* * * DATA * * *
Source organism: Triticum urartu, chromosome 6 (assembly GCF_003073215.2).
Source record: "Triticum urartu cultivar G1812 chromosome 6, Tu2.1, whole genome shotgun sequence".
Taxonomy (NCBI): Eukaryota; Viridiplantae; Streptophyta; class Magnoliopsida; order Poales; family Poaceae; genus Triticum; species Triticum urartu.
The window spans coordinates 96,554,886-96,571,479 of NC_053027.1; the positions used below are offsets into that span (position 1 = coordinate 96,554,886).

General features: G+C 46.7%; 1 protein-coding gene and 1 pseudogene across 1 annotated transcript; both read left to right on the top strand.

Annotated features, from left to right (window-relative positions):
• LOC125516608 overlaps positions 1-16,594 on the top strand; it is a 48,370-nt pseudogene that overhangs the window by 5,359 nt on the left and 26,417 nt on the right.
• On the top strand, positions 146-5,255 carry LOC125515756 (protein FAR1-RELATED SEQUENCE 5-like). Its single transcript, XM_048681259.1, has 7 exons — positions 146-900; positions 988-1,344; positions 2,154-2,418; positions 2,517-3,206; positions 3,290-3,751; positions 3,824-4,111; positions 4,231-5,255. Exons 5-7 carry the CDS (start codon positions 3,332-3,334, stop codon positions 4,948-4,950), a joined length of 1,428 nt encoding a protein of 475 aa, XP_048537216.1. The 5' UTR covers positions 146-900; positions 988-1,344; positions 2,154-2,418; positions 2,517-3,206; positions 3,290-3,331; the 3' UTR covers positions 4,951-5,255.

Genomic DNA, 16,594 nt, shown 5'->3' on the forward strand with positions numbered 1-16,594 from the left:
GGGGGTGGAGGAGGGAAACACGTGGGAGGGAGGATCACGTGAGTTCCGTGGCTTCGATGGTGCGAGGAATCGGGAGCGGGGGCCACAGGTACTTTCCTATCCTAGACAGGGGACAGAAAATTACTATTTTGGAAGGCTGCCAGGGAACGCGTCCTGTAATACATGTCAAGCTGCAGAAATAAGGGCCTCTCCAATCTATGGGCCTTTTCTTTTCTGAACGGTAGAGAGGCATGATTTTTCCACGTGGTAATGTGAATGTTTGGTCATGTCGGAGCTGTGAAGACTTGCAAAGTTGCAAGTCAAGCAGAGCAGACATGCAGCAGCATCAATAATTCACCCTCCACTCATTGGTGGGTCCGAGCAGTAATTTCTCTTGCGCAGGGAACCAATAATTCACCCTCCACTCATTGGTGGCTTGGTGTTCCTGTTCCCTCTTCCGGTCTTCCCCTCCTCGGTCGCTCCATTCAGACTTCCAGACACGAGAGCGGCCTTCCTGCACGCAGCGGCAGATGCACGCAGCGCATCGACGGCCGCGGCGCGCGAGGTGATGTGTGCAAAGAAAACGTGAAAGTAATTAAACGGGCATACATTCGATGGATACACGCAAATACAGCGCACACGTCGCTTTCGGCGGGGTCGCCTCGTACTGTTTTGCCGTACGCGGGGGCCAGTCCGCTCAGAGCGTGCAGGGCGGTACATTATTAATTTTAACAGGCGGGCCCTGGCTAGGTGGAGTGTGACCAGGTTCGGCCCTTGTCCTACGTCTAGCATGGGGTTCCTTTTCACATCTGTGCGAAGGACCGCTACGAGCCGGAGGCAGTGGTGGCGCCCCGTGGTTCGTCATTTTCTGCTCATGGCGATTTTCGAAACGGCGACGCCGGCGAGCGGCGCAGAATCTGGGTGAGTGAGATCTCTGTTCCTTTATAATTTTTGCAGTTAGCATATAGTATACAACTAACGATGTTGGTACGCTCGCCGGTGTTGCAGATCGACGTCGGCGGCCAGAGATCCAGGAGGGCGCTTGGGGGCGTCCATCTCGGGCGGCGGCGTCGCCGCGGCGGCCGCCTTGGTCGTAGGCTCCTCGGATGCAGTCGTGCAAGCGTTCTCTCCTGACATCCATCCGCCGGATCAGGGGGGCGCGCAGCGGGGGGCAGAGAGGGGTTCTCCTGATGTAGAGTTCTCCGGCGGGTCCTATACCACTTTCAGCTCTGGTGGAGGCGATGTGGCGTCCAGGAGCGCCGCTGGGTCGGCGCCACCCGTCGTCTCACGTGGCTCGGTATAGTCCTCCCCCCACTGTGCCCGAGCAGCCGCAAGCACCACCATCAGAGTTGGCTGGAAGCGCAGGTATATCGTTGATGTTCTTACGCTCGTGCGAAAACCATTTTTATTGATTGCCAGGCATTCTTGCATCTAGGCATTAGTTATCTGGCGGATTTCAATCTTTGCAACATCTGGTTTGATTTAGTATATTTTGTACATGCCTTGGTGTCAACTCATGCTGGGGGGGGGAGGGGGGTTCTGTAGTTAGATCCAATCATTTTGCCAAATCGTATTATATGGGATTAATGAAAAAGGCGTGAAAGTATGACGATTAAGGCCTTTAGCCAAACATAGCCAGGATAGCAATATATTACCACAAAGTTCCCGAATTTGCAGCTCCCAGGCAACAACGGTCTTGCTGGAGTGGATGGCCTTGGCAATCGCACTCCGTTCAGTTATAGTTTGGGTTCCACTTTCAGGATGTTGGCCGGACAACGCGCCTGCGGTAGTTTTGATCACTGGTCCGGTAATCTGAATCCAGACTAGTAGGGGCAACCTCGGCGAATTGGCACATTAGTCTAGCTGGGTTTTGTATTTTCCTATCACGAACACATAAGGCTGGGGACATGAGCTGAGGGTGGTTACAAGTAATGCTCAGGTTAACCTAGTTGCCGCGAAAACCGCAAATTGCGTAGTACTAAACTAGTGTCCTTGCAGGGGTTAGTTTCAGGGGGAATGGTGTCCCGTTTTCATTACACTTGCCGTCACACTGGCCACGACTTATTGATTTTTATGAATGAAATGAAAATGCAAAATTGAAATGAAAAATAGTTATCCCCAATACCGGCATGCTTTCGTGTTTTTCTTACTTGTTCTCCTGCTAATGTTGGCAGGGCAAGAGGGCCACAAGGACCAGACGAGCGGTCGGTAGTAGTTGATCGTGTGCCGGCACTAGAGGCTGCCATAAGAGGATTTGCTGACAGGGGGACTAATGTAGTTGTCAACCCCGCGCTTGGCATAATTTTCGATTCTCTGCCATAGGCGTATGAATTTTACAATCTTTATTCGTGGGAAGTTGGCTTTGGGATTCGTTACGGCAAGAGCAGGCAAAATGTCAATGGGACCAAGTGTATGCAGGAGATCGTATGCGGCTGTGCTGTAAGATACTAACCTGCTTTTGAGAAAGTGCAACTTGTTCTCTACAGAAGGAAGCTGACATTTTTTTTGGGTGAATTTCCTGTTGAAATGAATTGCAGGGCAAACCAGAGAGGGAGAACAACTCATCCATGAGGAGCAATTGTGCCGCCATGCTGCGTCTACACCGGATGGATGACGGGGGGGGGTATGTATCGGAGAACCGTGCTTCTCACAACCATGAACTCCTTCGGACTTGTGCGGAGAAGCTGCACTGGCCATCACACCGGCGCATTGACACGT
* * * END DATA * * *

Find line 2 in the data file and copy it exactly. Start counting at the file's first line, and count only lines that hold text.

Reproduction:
Source record: "Triticum urartu cultivar G1812 chromosome 6, Tu2.1, whole genome shotgun sequence".